Vintage music from the pre-rock-and-roll era gets an airing on Record Store Day thanks to releases such as this one, along with other key releases from Omnivore Recordings and Blue Note Records. Here, Real Gone Music unearths 10 tracks from the King of Western Swing, four of which will remain exclusive to this vinyl release. These have been drawn from the more than 200 songs recorded by Wills for Tiffany Music, Inc. which remained under lock and key for years. (Wills recorded a total of almost 400 songs for Tiffany in 1946 and 1947.) This remastered release has been painstakingly designed after an original transcription disc. The vinyl is housed inside a replica package in the style of the actual mailers in which Tiffany discs were sent to radio stations in the 1940s – with “pre-distressed” trompe l’oeil wrinkles and wear on the record jacket and a cutaway hole infront showing the vintage Tiffany logo on the vinyl label, whichcontinues the Tiffany numbering system of assigning a recordnumber to each side. Furthering this tremendous attention to detail, the back cover also presents vintagegraphics from the period, and the records are pressed in the style of some of the original discs on 150-gram red vinyl. This release precedes Real Gone’s upcoming 2-CD set drawn from Wills’ Tiffany Transcriptions, and tracks include such songs as Cole Porter’s “Don’t Fence Me In” and Johnny Mercer’s “I’m an Old Cowhand.” Count me in!
- Various Artists, Live from High Fidelity: The Best of the Podcast Performances (Omnivore)
It wasn’t easy to choose from Omnivore Recordings’ great slate, including rare music from late legends Hank Williams and Jaco Pastorius, but Live from High Fidelity encapsulates the label’s dedication to preserving great music from all eras and genres. This 14-track translucent green vinyl release is drawn a podcast hosted by L.A.’s High Fidelity Records, and features contributions from some TSD favorites like Sam Phillips, Rhett Miller of The Old 97’s, members of Spain, and most especially, appearing for the second time on this small list, Mr. Van Dyke Parks. It’s about time podcast performances went physical, isn’t it?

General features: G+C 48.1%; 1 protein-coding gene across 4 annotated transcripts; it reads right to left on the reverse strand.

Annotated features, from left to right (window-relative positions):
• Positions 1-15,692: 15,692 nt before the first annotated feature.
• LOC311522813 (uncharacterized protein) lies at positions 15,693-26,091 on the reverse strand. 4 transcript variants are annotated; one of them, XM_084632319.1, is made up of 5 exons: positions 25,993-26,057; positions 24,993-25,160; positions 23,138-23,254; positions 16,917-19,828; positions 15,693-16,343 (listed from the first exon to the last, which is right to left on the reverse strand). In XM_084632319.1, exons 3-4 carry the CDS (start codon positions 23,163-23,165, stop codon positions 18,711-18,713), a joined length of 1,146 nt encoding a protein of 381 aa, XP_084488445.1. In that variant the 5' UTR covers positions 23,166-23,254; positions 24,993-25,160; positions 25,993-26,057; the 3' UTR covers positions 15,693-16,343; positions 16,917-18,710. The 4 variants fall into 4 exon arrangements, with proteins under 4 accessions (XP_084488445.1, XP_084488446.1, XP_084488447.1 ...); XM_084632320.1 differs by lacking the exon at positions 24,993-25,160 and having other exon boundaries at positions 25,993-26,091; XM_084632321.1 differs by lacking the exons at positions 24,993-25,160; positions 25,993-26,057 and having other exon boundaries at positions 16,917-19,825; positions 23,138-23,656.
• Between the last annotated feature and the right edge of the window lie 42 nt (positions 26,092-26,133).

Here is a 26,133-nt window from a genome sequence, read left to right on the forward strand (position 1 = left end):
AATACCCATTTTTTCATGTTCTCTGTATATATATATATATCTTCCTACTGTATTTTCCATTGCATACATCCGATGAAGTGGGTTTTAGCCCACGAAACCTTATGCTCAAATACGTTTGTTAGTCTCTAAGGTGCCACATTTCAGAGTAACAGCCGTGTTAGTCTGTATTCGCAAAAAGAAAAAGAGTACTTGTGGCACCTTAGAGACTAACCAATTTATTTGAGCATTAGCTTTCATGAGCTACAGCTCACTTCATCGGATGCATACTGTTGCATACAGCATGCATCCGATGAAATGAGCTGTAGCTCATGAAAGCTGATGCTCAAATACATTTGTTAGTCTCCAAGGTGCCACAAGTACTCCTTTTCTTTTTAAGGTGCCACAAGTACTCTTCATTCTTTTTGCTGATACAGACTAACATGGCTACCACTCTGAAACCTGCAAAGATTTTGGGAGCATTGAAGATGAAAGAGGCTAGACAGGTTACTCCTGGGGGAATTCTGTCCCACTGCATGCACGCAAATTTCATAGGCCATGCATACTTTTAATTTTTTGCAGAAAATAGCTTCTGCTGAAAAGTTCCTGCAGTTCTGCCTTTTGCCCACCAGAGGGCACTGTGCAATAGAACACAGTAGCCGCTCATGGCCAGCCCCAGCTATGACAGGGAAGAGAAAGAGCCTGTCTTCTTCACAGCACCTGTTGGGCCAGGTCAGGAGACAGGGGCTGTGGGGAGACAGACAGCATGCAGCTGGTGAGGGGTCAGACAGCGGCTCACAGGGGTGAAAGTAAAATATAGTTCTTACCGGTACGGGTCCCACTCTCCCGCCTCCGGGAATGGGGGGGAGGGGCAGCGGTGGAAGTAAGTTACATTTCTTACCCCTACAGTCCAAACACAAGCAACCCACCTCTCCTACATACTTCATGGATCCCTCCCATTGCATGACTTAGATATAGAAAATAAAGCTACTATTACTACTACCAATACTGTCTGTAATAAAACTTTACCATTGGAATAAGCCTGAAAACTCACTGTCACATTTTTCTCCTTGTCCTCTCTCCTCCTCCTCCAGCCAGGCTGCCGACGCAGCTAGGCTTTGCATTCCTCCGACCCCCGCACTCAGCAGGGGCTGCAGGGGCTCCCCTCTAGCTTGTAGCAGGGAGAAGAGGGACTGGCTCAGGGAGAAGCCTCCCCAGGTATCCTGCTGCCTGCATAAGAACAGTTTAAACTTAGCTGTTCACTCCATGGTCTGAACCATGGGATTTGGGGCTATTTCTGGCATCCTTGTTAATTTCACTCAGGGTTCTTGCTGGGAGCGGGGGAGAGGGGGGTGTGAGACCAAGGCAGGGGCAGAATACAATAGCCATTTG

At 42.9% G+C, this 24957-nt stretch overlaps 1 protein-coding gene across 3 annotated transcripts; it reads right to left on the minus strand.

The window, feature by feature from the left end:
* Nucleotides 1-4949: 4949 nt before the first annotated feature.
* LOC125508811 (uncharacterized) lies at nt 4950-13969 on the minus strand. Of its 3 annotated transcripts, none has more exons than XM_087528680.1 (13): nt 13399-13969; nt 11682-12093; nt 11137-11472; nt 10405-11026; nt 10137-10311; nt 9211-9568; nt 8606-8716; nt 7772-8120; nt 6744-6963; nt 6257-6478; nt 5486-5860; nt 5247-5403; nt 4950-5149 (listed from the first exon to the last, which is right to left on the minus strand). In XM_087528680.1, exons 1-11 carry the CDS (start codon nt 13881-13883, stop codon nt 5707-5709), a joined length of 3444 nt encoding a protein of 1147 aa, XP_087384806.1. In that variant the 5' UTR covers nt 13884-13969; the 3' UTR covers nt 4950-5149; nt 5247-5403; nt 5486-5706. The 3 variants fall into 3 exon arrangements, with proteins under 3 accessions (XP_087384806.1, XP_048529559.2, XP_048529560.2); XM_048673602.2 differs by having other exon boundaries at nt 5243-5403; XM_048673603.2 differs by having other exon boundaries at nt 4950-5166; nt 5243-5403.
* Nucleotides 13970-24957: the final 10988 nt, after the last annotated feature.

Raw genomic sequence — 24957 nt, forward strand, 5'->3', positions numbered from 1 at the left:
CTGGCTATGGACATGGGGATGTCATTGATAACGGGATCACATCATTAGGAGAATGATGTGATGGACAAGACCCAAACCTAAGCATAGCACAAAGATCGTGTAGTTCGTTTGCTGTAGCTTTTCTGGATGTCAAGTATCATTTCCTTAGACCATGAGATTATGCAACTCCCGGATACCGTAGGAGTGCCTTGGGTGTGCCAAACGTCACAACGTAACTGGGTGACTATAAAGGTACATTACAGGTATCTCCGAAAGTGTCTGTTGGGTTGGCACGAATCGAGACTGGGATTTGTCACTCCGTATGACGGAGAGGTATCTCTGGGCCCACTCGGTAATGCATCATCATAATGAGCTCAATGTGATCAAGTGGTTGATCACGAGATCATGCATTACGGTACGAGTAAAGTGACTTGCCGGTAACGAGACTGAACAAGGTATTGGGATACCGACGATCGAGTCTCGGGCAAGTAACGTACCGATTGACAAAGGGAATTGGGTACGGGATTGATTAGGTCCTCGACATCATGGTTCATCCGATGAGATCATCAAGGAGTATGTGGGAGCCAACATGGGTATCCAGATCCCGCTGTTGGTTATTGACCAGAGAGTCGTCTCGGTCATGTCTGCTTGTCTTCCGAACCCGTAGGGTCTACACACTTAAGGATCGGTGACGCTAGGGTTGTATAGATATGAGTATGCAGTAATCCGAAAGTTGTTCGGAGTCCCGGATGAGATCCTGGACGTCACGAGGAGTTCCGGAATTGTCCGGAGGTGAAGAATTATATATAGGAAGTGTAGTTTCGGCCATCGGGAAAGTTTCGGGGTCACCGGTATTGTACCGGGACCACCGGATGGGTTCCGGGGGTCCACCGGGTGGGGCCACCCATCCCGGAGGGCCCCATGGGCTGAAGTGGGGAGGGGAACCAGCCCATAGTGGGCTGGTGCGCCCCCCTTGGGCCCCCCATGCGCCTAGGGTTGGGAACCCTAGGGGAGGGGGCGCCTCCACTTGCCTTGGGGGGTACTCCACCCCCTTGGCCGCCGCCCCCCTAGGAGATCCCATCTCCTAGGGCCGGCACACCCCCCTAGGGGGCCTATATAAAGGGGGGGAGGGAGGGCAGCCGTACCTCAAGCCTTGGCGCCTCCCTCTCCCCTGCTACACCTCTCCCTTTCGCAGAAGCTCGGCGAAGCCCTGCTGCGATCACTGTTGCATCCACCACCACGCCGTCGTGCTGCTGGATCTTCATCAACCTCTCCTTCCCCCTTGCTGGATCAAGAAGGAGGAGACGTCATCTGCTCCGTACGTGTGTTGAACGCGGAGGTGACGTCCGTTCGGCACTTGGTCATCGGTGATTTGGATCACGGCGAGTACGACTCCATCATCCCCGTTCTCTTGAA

- Ronnie Spector and the E Street Band, “Say Goodbye to Hollywood” b/w “Baby Please Don’t Go” / Eric Carmen, “Brand New Year (Alternate Mix)” b/w “Starting Over (Live 1976)” singles (Legacy)
Two of Legacy’s 7-inch singles caught our fancy this year. The label has followed up this year’s Playlist: The Very Best of Ronnie Spector with a replica 45 of “Say Goodbye to Hollywood” b/w “Baby Please Don’t Go,” on which the former Ronette is backed by none other than Bruce Springsteen and the E Street Band. Arranged and produced by a certain Mr. Van Zandt – that’s Little Steven now, and Sugar Miami Steve circa this single’s original release – these 1977 sides are blazing rock-and-roll at its finest. Billy Joel’s A-side was a stunning Phil Spector homage in its original recording; with Ronnie on lead and Clarence Clemons honking on the sax, it became transcendent. Eric Carmen’s new “Brand New Day” also arrives on vinyl in a previously unreleased alternate mix supporting The Essential Eric Carmen, on which the song first appeared. Featuring Carmen supported by Jeffrey Foskett, Darian Sahanaja, Nick Walusko and Mike D’Amico of Brian Wilson’s band, this 2013 composition is vintage Carmen – lush, gorgeous and memorably melodic. You won’t want to miss these.